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06 April, 2011

To Sinatra Oneself

Know who I despise as much as Heston?

Frank Sinatra.

Old Blue Eyes (with nothing behind them other than a greedy little lizard soul). The Velvet Talk-singer. Whatever name, a guy who became top of the heap with a little (wee, miniscule, nano) bit of talent and a helluva lotta moxie, attitude, and arrogance. King of the hill, having it his way, mean little pissant standing behind his goodfellas. Self-proclaimed Rat Packer.

Just so you are not confused: I didn't like the guy.

When he died, the hagiography was unbearable. And yet, surreally entertaining. Everyone who'd met him had to tell their story, and many of them described basically this sequence: "We met him. He liked it when we told him he was the best. Then he put his cigarette out in my niece's birthday cake, fondled her (she hasn't washed that breast since!), and skipped out on the bill."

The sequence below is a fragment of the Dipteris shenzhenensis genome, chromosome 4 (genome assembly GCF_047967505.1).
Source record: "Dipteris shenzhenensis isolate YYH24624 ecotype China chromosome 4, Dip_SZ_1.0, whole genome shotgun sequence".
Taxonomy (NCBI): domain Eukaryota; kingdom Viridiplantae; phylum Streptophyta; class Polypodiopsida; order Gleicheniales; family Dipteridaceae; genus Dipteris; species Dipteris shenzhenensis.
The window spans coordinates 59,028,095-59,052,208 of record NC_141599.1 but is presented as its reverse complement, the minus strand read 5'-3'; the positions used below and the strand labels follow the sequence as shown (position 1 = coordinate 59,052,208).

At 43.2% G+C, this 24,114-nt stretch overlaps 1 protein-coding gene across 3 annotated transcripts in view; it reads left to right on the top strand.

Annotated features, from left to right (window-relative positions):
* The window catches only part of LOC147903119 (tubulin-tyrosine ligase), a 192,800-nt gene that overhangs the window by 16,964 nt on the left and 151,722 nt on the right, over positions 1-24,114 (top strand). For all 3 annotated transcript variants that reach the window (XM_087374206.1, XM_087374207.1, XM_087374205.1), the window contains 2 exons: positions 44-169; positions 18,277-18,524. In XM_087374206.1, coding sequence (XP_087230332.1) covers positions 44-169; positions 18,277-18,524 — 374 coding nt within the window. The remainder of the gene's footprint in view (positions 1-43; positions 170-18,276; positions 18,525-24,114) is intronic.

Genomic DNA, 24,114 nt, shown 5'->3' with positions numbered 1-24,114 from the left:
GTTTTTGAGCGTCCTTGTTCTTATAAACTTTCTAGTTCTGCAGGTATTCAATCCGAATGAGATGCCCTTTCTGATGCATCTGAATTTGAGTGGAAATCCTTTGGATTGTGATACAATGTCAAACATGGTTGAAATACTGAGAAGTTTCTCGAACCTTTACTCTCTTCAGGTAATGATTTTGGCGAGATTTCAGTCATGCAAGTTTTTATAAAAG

The one that really sticks in my mind is one from Jersey somewhere, maybe even blessed Hoboken (before those yuppies started ruining it). A family had an Italian restaurant, but closed for the holidays, to enjoy Thanksgiving with the family. Along come's Mr. My Way (who for all his In Crowdedness is alone because even toadys have families), and insists on them dropping everything, opening the restaurant, and cooking for him. Eats, belches, runs out on the tab and after some skirt. What a guy!?

It was strange how many people would sit there, recite their tale of douchebaggery, and act as if Mother Mary had blessed them.

Probably it was my wife who first thought it up, but the pattern needed a name, and it was decided to invent a verb: "to sinatra": to tell a story in which the supposed hero is revealed as one who is selfish, mean, idiotic, lizard-hearted or otherwise objectionable. When the tale is self inflicted, I use the reflexive "to sinatra oneself."

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